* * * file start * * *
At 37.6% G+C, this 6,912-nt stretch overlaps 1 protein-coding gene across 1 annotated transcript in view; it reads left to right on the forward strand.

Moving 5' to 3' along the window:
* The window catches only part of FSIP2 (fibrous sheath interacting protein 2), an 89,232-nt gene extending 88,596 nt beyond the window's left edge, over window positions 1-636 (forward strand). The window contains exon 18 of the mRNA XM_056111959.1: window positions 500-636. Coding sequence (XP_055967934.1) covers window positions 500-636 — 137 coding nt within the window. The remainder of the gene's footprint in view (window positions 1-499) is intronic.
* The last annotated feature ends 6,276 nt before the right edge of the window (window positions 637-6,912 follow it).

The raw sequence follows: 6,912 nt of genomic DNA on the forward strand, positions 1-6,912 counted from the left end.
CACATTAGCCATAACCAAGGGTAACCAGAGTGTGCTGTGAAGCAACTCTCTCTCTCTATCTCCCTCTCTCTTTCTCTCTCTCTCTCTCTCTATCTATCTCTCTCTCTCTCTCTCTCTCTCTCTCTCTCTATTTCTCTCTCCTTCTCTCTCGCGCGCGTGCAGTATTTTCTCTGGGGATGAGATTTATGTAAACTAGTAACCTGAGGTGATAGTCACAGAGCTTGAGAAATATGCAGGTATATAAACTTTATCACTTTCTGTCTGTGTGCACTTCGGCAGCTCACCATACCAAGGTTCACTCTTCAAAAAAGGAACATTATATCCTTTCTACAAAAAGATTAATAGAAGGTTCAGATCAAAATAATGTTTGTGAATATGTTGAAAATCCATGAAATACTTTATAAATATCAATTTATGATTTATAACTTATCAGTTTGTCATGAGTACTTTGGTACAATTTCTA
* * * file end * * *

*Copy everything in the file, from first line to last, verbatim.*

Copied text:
At 37.6% G+C, this 6,912-nt stretch overlaps 1 protein-coding gene across 1 annotated transcript in view; it reads left to right on the forward strand.

Moving 5' to 3' along the window:
* The window catches only part of FSIP2 (fibrous sheath interacting protein 2), an 89,232-nt gene extending 88,596 nt beyond the window's left edge, over window positions 1-636 (forward strand). The window contains exon 18 of the mRNA XM_056111959.1: window positions 500-636. Coding sequence (XP_055967934.1) covers window positions 500-636 — 137 coding nt within the window. The remainder of the gene's footprint in view (window positions 1-499) is intronic.
* The last annotated feature ends 6,276 nt before the right edge of the window (window positions 637-6,912 follow it).

The raw sequence follows: 6,912 nt of genomic DNA on the forward strand, positions 1-6,912 counted from the left end.
CACATTAGCCATAACCAAGGGTAACCAGAGTGTGCTGTGAAGCAACTCTCTCTCTCTATCTCCCTCTCTCTTTCTCTCTCTCTCTCTCTCTATCTATCTCTCTCTCTCTCTCTCTCTCTCTCTCTCTCTATTTCTCTCTCCTTCTCTCTCGCGCGCGTGCAGTATTTTCTCTGGGGATGAGATTTATGTAAACTAGTAACCTGAGGTGATAGTCACAGAGCTTGAGAAATATGCAGGTATATAAACTTTATCACTTTCTGTCTGTGTGCACTTCGGCAGCTCACCATACCAAGGTTCACTCTTCAAAAAAGGAACATTATATCCTTTCTACAAAAAGATTAATAGAAGGTTCAGATCAAAATAATGTTTGTGAATATGTTGAAAATCCATGAAATACTTTATAAATATCAATTTATGATTTATAACTTATCAGTTTGTCATGAGTACTTTGGTACAATTTCTA